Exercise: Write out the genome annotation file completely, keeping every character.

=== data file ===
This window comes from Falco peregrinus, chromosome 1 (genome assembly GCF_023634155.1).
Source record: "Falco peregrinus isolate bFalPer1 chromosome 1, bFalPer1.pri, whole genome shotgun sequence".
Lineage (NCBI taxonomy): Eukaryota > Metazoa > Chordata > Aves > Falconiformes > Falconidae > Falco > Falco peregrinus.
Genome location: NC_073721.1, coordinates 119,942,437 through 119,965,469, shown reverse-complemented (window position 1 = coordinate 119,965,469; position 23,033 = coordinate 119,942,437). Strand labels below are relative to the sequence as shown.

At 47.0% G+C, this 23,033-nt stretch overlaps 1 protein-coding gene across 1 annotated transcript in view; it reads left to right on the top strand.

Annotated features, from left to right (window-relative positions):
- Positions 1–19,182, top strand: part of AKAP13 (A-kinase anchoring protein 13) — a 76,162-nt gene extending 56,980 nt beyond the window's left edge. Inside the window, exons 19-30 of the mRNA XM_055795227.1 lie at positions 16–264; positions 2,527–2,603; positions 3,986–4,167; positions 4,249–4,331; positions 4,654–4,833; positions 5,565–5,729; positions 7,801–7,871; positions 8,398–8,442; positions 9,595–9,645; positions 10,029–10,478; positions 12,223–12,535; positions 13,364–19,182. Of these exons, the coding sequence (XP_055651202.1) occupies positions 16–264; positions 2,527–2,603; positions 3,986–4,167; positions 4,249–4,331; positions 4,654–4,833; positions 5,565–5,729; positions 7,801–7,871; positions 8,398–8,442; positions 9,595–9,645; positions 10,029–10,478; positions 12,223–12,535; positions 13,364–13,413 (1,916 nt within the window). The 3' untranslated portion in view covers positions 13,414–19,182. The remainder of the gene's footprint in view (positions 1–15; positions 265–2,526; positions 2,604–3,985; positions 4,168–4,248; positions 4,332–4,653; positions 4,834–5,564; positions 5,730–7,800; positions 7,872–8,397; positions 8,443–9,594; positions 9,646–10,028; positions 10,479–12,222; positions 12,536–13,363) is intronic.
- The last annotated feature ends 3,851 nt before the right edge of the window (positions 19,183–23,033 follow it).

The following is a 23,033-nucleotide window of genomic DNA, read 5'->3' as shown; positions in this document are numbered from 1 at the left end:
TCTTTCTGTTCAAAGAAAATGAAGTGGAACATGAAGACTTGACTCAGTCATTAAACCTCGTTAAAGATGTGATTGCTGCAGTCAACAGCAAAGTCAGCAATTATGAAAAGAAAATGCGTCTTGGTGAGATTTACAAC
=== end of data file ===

This window comes from Falco peregrinus, chromosome 1 (genome assembly GCF_023634155.1).
Source record: "Falco peregrinus isolate bFalPer1 chromosome 1, bFalPer1.pri, whole genome shotgun sequence".
Lineage (NCBI taxonomy): Eukaryota > Metazoa > Chordata > Aves > Falconiformes > Falconidae > Falco > Falco peregrinus.
Genome location: NC_073721.1, coordinates 119,942,437 through 119,965,469, shown reverse-complemented (window position 1 = coordinate 119,965,469; position 23,033 = coordinate 119,942,437). Strand labels below are relative to the sequence as shown.

At 47.0% G+C, this 23,033-nt stretch overlaps 1 protein-coding gene across 1 annotated transcript in view; it reads left to right on the top strand.

Annotated features, from left to right (window-relative positions):
- Positions 1–19,182, top strand: part of AKAP13 (A-kinase anchoring protein 13) — a 76,162-nt gene extending 56,980 nt beyond the window's left edge. Inside the window, exons 19-30 of the mRNA XM_055795227.1 lie at positions 16–264; positions 2,527–2,603; positions 3,986–4,167; positions 4,249–4,331; positions 4,654–4,833; positions 5,565–5,729; positions 7,801–7,871; positions 8,398–8,442; positions 9,595–9,645; positions 10,029–10,478; positions 12,223–12,535; positions 13,364–19,182. Of these exons, the coding sequence (XP_055651202.1) occupies positions 16–264; positions 2,527–2,603; positions 3,986–4,167; positions 4,249–4,331; positions 4,654–4,833; positions 5,565–5,729; positions 7,801–7,871; positions 8,398–8,442; positions 9,595–9,645; positions 10,029–10,478; positions 12,223–12,535; positions 13,364–13,413 (1,916 nt within the window). The 3' untranslated portion in view covers positions 13,414–19,182. The remainder of the gene's footprint in view (positions 1–15; positions 265–2,526; positions 2,604–3,985; positions 4,168–4,248; positions 4,332–4,653; positions 4,834–5,564; positions 5,730–7,800; positions 7,872–8,397; positions 8,443–9,594; positions 9,646–10,028; positions 10,479–12,222; positions 12,536–13,363) is intronic.
- The last annotated feature ends 3,851 nt before the right edge of the window (positions 19,183–23,033 follow it).

The following is a 23,033-nucleotide window of genomic DNA, read 5'->3' as shown; positions in this document are numbered from 1 at the left end:
TCTTTCTGTTCAAAGAAAATGAAGTGGAACATGAAGACTTGACTCAGTCATTAAACCTCGTTAAAGATGTGATTGCTGCAGTCAACAGCAAAGTCAGCAATTATGAAAAGAAAATGCGTCTTGGTGAGATTTACAAC